To many, suspension is what makes a mountain bike a mountain bike, and bikes without suspension belong only on the road. But what about hybrid bikes, which are essentially a combination of each type of bike? Do hybrid bikes have suspension?
In this article, we’ll discuss whether hybrid bikes can have suspension forks, how suspension works, the pros and cons of adding suspension to a hybrid bike, and the different kinds of suspension that can be added to a hybrid bike.
What We Will Cover
Do hybrid bikes have suspension?
Many hybrid bikes do not have suspension, and that’s because their owners don’t really need it because of how and where they ride their bike.
Hybrid bikes were born out of the demand for more terrain versatility from a single bike.
A hybrid bike combines the efficiency of a road bike (or cyclocross bike) with the stable handling, wider tires, and wide gear range of a mountain bike, and also with a more upright position and flat handlebars (vs the drop bars you normally see on road bikes) required to handle off-road trails, which makes them extremely practical for a wide range of use cases.
When someone purchases a hybrid bike, they aim for a bike that can be ridden comfortably in the city (hence the alternative name of ‘urban bike’) and occasionally off-road, like gravel or dirt roads.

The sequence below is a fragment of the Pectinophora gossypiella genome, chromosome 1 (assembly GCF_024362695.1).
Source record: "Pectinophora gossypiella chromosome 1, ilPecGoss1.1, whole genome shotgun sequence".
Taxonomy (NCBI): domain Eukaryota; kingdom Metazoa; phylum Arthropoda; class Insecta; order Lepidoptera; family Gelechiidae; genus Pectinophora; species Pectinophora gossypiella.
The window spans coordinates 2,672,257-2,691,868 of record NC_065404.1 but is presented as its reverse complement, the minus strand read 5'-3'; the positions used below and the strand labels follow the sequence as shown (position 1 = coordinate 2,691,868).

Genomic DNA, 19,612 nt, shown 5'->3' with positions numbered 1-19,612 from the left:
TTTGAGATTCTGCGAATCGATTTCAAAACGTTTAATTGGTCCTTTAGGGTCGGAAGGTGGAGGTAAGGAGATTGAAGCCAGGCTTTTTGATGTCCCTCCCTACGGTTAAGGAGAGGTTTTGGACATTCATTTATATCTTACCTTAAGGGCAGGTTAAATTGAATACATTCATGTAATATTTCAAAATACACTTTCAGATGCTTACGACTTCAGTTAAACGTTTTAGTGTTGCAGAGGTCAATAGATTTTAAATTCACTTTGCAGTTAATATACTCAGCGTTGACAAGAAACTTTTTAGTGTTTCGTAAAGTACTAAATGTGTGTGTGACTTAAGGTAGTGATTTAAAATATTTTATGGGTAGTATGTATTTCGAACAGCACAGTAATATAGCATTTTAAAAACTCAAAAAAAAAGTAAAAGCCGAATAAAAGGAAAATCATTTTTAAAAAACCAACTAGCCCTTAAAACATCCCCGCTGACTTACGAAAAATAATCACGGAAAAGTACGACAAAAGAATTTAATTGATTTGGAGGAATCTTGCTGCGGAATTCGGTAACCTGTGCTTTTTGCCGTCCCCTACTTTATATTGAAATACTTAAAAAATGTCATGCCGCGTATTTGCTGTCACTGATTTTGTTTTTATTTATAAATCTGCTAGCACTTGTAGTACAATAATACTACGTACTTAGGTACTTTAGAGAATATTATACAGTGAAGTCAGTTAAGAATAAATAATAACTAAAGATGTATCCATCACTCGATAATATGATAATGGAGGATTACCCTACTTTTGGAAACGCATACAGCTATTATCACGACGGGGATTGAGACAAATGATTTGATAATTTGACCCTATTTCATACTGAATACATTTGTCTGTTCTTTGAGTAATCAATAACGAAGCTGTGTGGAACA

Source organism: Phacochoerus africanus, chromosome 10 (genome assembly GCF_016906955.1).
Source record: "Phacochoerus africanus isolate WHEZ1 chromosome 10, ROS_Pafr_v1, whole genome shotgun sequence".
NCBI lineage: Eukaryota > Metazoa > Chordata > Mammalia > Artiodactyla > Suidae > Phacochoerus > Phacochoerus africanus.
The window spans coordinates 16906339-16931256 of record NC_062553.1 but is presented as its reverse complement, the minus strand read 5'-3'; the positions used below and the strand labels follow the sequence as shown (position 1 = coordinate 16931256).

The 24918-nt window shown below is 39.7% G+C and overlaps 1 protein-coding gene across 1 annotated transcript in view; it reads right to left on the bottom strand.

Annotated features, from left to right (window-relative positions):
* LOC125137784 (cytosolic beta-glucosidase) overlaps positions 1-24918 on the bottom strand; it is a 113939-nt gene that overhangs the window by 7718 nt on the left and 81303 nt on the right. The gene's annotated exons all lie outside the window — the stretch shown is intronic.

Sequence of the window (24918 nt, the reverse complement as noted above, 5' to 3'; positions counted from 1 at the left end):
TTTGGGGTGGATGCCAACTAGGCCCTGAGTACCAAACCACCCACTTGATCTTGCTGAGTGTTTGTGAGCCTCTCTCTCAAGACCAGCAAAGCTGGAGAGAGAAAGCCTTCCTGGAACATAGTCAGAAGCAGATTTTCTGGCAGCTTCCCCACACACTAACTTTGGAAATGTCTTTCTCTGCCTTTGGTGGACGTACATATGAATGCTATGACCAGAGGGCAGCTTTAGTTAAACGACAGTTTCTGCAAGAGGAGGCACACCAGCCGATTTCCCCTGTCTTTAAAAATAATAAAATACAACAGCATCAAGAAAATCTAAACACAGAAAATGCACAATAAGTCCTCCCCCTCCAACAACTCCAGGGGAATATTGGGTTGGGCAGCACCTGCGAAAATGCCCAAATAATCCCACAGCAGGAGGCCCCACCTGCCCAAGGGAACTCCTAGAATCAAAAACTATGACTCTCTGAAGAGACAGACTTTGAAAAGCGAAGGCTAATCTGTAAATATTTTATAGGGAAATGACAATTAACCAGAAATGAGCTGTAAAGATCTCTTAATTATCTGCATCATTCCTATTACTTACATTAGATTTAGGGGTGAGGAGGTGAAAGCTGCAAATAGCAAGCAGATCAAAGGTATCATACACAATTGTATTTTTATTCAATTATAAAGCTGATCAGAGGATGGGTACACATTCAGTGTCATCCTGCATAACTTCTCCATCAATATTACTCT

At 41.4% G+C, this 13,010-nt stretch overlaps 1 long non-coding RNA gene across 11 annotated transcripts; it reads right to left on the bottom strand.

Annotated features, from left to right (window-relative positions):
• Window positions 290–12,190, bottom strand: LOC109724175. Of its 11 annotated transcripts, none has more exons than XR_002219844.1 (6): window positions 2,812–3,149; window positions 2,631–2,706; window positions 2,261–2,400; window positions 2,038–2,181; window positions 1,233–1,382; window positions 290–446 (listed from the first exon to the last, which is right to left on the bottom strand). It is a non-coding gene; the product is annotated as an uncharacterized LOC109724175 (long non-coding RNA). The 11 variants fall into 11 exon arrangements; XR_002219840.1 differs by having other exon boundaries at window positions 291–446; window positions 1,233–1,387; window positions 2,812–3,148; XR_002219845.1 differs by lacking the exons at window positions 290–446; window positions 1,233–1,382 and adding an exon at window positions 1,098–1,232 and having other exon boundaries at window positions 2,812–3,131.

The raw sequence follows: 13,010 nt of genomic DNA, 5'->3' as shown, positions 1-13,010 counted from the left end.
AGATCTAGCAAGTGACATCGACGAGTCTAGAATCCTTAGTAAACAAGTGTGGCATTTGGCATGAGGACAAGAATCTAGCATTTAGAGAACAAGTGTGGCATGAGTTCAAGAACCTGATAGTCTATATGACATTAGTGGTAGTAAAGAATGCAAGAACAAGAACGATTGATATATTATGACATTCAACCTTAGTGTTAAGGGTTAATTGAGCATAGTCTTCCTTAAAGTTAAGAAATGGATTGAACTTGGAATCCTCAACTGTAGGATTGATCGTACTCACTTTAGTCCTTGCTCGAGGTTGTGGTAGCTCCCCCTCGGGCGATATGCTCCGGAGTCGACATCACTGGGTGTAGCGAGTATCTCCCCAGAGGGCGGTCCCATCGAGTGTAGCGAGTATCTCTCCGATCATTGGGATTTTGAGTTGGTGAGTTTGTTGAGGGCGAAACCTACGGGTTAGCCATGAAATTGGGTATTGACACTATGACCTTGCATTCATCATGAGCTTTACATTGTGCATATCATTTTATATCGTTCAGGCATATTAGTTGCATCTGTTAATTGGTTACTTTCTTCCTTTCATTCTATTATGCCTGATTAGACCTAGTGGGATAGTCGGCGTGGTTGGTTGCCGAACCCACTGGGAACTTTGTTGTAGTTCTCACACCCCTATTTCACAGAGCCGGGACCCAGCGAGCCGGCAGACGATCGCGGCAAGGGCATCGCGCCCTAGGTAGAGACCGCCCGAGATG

Hybrid bikes generally hit that sweet spot. With rigid forks, they can still offer a pretty comfortable ride on even rough terrai . They can handle the few bumps and potholes on the road without sustaining severe damage because of their more rugged, wider tires.
However, some hybrid bikes feature a trail-worthy front suspension fork with elastomer springs. They won’t compare to a real mountain bike with suspension, but they can certainly handle a lot more rough terrain than a standard road bike.
Why do hybrid bikes not always have suspension?
Hybrid bikes don’t always come with suspension because they aren’t necessary for the average rider.
The primary job of bike suspension is to ensure your tires are in firm, secure contact with the ground.
Your tires lose contact with the ground when they hit a bump. And because there are hardly any bumps on city roads, your hybrid bike won’t always need suspension.
I talked to a few other cycling hobbyists and bike mechanics. They all prefer hybrid bikes WITHOUT suspension and suggest getting bigger tires because they are better than suspension at absorbing shock impacts in most urban environments with primarily road riding.
They also say a hybrid bike with suspension is mostly a marketing gimmick to make buyers feel like they’re getting a good deal, only to later realize they really got clanky, low-quality suspensions.
Since hybrid bikes aren’t built to climb mountains or go downhill on rough terrain, and can absorb minor shocks with low-pressure, wide tires, most hybrid bikes don’t have suspension.
How does bike suspension work?
Every suspension is made of two parts: a spring and a damper.
The spring is a metal coil that dictates how much weight or force is needed to compress a shock (when the wheel hits a bump).